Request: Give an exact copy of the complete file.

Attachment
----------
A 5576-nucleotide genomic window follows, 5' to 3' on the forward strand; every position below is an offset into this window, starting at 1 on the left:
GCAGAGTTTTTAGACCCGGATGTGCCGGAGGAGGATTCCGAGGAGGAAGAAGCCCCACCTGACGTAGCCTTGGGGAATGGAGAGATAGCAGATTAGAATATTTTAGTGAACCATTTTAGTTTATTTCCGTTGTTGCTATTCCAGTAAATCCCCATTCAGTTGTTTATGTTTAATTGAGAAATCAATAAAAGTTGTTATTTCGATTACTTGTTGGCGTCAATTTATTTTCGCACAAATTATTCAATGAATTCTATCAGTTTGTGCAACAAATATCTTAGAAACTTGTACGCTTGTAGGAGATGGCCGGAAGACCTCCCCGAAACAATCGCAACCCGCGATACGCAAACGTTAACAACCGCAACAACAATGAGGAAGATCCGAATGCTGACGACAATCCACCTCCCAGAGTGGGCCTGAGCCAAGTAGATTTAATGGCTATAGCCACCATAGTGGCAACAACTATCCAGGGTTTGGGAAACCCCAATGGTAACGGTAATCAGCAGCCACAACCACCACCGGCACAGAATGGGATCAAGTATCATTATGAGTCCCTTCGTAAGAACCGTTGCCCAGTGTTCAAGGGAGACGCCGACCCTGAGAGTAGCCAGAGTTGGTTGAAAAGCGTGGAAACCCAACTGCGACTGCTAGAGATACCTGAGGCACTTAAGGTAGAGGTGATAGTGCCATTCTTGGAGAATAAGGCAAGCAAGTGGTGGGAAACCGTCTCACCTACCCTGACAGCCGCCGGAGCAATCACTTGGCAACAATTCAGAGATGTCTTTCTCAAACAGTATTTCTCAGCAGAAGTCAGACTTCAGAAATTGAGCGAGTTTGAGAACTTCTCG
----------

A 5576-nucleotide genomic window follows, 5' to 3' on the forward strand; every position below is an offset into this window, starting at 1 on the left:
GCAGAGTTTTTAGACCCGGATGTGCCGGAGGAGGATTCCGAGGAGGAAGAAGCCCCACCTGACGTAGCCTTGGGGAATGGAGAGATAGCAGATTAGAATATTTTAGTGAACCATTTTAGTTTATTTCCGTTGTTGCTATTCCAGTAAATCCCCATTCAGTTGTTTATGTTTAATTGAGAAATCAATAAAAGTTGTTATTTCGATTACTTGTTGGCGTCAATTTATTTTCGCACAAATTATTCAATGAATTCTATCAGTTTGTGCAACAAATATCTTAGAAACTTGTACGCTTGTAGGAGATGGCCGGAAGACCTCCCCGAAACAATCGCAACCCGCGATACGCAAACGTTAACAACCGCAACAACAATGAGGAAGATCCGAATGCTGACGACAATCCACCTCCCAGAGTGGGCCTGAGCCAAGTAGATTTAATGGCTATAGCCACCATAGTGGCAACAACTATCCAGGGTTTGGGAAACCCCAATGGTAACGGTAATCAGCAGCCACAACCACCACCGGCACAGAATGGGATCAAGTATCATTATGAGTCCCTTCGTAAGAACCGTTGCCCAGTGTTCAAGGGAGACGCCGACCCTGAGAGTAGCCAGAGTTGGTTGAAAAGCGTGGAAACCCAACTGCGACTGCTAGAGATACCTGAGGCACTTAAGGTAGAGGTGATAGTGCCATTCTTGGAGAATAAGGCAAGCAAGTGGTGGGAAACCGTCTCACCTACCCTGACAGCCGCCGGAGCAATCACTTGGCAACAATTCAGAGATGTCTTTCTCAAACAGTATTTCTCAGCAGAAGTCAGACTTCAGAAATTGAGCGAGTTTGAGAACTTCTCG